Here I think that it may be safely said that our definition of "correction" is somewhat different - at least in some situations. (Sorry if this is confusing to read - I haven't quite mastered the art of using alternating quotes/ responses)

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Can you explain this? Do you just keep removing the dog from the situation or do you actually teach the dog acceptable behavior (by whatever method)? I think the latter would be the goal.

 

J.

 

You could do either. If every time the JRT goes after the kitten, it gets removed from the situation, it should learn, a. whenever I chase the kitten, I get removed from where I want to be (with my family) so b. If I want to stay with my family, I shouldn't chase the kitten.

 

I would say if you do that, that is training using punishment or a "time out." However, if you let the dog get into that situation, it is your fault, not the dog's or kitten's, but you don't have many options at that point.

 

The latter is the goal, so if that situation comes up, you should know to not put the dog in that situation again, until the dog is properly trained, or can be controlled enough to train.

 

I was mainly using this example, because I was confused why someone in that situation wouldn't just remove the dog? Why put the kitten through trauma, and let the dog be reinforced for inappropriate behavior? Just because I use positive training methods doesn't mean I don't make mistakes, and it definitely doesn't mean because I made those mistakes, I'm going to just let the dog/kitten/whatever suffer because I'm too stubborn to admit it. When I make mistakes, I do whatever I have to do to correct that at the time, then figure out what I can do better next time.

 

Autumn

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Personally, in that situation, I think the kitten's safety should trump the dog's feelings. A verbal correction AND removal from the area is what I would do. Kind of like a little kid drawing with crayons on the wall. Simply removing the child from the room would not stop him from coming back and doing it again. Expressing your displeasure AND stopping the activity seems more effective to me. Just my 2 cents :rolleyes:

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In that instance, saying “Jump!” would presumably have the effect of letting the dog know that the tunnel was not what was wanted, as he seems to think, but that the jump is what’s wanted. So although you are not verbally saying “no,” the “no” is implied, since he is in fact barreling toward the tunnel. It also lets him know that what you do want is the jump.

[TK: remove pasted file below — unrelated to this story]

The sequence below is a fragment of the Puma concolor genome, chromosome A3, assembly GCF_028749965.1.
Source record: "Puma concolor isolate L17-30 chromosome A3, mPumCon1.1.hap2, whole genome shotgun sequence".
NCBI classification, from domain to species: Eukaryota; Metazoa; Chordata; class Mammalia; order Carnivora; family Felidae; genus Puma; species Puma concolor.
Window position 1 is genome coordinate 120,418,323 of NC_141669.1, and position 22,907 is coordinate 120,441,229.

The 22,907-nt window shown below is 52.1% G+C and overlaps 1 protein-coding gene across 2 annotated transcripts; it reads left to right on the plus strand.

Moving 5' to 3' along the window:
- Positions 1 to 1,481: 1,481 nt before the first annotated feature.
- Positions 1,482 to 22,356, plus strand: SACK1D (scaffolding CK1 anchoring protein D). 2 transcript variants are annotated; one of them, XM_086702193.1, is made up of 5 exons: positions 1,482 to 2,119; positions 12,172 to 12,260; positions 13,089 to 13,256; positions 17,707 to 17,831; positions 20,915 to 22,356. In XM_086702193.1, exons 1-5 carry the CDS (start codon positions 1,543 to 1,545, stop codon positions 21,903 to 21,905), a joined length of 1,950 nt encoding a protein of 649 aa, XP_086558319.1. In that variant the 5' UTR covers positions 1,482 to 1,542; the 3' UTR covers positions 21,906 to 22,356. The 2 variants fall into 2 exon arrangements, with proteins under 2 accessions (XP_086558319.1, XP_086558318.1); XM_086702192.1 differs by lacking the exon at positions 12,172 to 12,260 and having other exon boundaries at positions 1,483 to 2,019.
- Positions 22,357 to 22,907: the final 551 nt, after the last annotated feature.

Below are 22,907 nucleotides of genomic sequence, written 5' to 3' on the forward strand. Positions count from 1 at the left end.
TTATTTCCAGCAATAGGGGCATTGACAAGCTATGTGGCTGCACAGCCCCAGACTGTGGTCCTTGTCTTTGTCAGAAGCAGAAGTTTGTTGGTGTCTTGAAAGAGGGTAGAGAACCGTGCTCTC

I definitely still have a completely different view of the situation.

 

Maybe the dog understands the unspoken implication and maybe he doesn't. In any case, I don't see any type of correction whatsoever in this scenario. Even if he understands, "I'm not taking the tunnel now, I'm taking the jump", it's more of a change of game plan than a correction.

 

Ok, understood, but again, unless the dog is doing something other than waiting politely at the door, you have no need to teach it to wait. You can reinforce the sitting and waiting with a treat, but there is no guarantee that the dog will not think he received the treat because his tail happened to be draped over his right forefoot as he sat there – especially if that tail happened to move at the moment you clicked or popped the treat into his mouth.

 

In practical terms, it is very easy to convey that sitting is the behavior that is being reinforced. If the click is happening as the rump hits the floor after the dog hears the word "sit" (of course, I teach sit before I teach sit at the door), it doesn't take a dog who understands the meaning of the click long to know what is being reinforced here.

 

And, honestly, if my dog learns to sit at the door and wag his tail while he's waiting, that's perfectly fine. Shoot - if I could get a tail wag on cue, I'd consider it more valuable than a sit and wait at the door! In practice I've found that capturing a tail wag can be quite challenging. If I got one by mistake like that, it would be like training gold!!

 

If I am really concerned that the dog does not understand that sitting is the correct behavior, I can play several games to make it clear. I could cue different behaviors and reward each with food, but the door only opens when the dog holds a sit stay, for instance. Another one might be to teach the dog to back away from the door and sit.